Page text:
const appRoutes: Routes = [
    { path: '', redirectTo: '/companies/unionbank', pathMatch: 'full'},
    { path: 'companies/:bank', component: BanksComponent },
    { path: '**', redirectTo: '/companies/unionbank' }


const NAVBAR = [
        name: 'Banks',
        submenu: [
            { routelink: '/companies/unionbank', name: 'Union Bank' },
            { routelink: '/companies/metrobank', name: 'Metro Bank' },
            { routelink: '/companies/bdo', name: 'BDO' },
            { routelink: '/companies/chinabank', name: 'China Bank' },

Example of link: http://localhost:8099/#/companies/bdo

I want to get String bdo in the example link above.

I'm aware that I can get the link by using window.location.href and split into array. So, I can get the last param but I want to know if there's a proper method on doing this in angular way.

Any help would be appreciated. Thanks


Update: Sep 2019

As a few people have mentioned, the parameters in paramMap should be accessed using the common MapAPI:

To get a snapshot of the params, when you don't care that they may change:

this.bankName = this.route.snapshot.paramMap.get('bank');

To subscribe and be alerted to changes in the parameter values (typically as a result of the router's navigation)

this.route.paramMap.subscribe( paramMap => {
    this.bankName = paramMap.get('bank');

Update: Aug 2017

Since Angular 4, params have been deprecated in favor of the new interface paramMap. The code for the problem above should work if you simply substitute one for the other.

Original Answer

If you inject ActivatedRoute in your component, you'll be able to extract the route parameters

    import {ActivatedRoute} from '@angular/router';
    constructor(private route:ActivatedRoute){}
        // 'bank' is the name of the route parameter
        this.bankName = this.route.snapshot.params['bank'];

If you expect users to navigate from bank to bank directly, without navigating to another component first, you ought to access the parameter through an observable:

        this.route.params.subscribe( params =>
            this.bankName = params['bank'];

For the docs, including the differences between the two check out this link and search for "activatedroute"

  • Is there a restriction where components loaded into a router-outlet of a parent component will see different ActiveRoute parameters - I've run into a case where the parent sees a parameter, but the contained components do not see the same parameter... – Neoheurist Dec 8 '16 at 0:53
  • It was not working for me because I added the ActivatedRoute as a providers for my component. So, make sure you don't do that ! It's working like a charm with angular 4.2.4. – Thomas Webber Sep 3 '17 at 17:22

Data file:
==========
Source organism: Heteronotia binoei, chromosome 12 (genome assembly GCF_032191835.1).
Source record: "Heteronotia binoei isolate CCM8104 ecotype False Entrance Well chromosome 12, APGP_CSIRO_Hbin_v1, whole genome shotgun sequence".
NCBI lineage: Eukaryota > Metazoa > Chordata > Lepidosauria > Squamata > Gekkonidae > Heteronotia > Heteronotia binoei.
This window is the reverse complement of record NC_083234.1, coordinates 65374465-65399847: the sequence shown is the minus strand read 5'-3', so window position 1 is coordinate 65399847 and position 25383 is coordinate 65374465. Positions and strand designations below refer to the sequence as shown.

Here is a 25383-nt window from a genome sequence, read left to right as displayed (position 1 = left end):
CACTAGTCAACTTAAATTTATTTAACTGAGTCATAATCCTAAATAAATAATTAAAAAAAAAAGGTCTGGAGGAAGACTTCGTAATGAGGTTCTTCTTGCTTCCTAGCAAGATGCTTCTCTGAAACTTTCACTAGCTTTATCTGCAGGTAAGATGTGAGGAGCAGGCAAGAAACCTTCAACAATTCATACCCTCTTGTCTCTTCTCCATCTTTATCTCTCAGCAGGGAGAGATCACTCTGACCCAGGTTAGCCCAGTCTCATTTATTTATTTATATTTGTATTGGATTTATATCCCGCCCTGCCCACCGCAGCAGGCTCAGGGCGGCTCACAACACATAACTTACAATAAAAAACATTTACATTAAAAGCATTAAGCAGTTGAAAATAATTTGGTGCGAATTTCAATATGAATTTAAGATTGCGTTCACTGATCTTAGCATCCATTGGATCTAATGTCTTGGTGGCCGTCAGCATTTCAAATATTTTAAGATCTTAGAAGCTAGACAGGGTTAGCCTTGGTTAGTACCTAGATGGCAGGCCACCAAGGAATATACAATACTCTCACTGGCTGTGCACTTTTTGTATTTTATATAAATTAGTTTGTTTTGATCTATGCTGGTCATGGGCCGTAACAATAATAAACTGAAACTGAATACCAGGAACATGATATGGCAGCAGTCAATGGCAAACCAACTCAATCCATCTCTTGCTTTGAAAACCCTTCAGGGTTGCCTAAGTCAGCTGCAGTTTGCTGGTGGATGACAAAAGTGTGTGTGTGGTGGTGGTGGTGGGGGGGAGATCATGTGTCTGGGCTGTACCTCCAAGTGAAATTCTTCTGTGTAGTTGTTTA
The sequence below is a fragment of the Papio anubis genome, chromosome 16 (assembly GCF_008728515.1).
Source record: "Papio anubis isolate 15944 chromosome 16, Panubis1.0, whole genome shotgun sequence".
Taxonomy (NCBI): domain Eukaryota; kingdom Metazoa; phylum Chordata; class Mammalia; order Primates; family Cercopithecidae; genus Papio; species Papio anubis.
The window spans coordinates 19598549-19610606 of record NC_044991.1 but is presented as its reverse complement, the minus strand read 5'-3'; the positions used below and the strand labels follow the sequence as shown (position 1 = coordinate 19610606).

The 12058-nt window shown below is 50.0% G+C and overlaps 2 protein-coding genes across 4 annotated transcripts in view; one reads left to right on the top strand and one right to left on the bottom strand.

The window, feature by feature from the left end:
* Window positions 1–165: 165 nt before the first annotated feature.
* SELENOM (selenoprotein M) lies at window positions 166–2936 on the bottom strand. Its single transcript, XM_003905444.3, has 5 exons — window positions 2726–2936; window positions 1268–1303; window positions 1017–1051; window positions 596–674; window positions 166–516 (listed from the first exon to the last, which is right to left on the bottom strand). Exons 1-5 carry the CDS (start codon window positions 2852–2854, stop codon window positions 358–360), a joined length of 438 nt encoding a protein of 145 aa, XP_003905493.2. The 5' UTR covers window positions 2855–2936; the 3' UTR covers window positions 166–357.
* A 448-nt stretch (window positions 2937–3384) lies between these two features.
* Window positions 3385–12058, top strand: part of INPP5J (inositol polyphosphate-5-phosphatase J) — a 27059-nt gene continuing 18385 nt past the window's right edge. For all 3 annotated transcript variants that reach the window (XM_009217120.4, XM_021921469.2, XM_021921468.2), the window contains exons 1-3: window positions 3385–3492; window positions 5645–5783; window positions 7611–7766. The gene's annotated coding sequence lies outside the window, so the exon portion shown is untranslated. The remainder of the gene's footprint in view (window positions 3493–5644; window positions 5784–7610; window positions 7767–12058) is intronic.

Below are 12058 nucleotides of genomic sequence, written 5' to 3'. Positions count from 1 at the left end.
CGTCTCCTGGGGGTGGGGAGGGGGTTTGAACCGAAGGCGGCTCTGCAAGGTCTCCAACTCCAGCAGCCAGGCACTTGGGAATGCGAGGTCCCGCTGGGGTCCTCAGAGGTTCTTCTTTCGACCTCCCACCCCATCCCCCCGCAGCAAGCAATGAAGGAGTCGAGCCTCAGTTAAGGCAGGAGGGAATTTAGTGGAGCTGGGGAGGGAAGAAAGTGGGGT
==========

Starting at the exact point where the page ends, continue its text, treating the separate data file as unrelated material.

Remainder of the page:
• 1
    For paramMap, you should be using params.get('bank') instead. – zurfyx Feb 8 '19 at 19:26
  • What's the difference between this.route.snapshot.paramMap.get('bank'); and this.route.snapshot.params.bank;? – Gil Epshtain Dec 10 '19 at 10:00

As of Angular 6+, this is handled slightly differently than in previous versions. As @BeetleJuice mentions in the answer above, paramMap is new interface for getting route params, but the execution is a bit different in more recent versions of Angular. Assuming this is in a component:

private _entityId: number;

constructor(private _route: ActivatedRoute) {
    // ...

ngOnInit() {
    // For a static snapshot of the route...
    this._entityId = this._route.snapshot.paramMap.get('id');

    // For subscribing to the observable paramMap...
        switchMap((params: ParamMap) => this._entityId = params.get('id'))

    // Or as an alternative, with slightly different execution...
    this._route.paramMap.subscribe((params: ParamMap) =>  {
        this._entityId = params.get('id');

I prefer to use both because then on direct page load I can get the ID param, and also if navigating between related entities the subscription will update properly.

Source in Angular Docs

  • 1
    Why would switchMap be required here? Won't the subscribe get called on direct page load as well? – crush Oct 26 '18 at 14:25
  • 4
    @crush From the docs linked above: "You might think to use the RxJS map operator. But the HeroService returns an Observable<Hero>. So you flatten the Observable with the switchMap operator instead. The switchMap operator also cancels previous in-flight requests. If the user re-navigates to this route with a new id while the HeroService is still retrieving the old id, switchMap discards that old request and returns the hero for the new id." – KMJungersen Oct 29 '18 at 18:20

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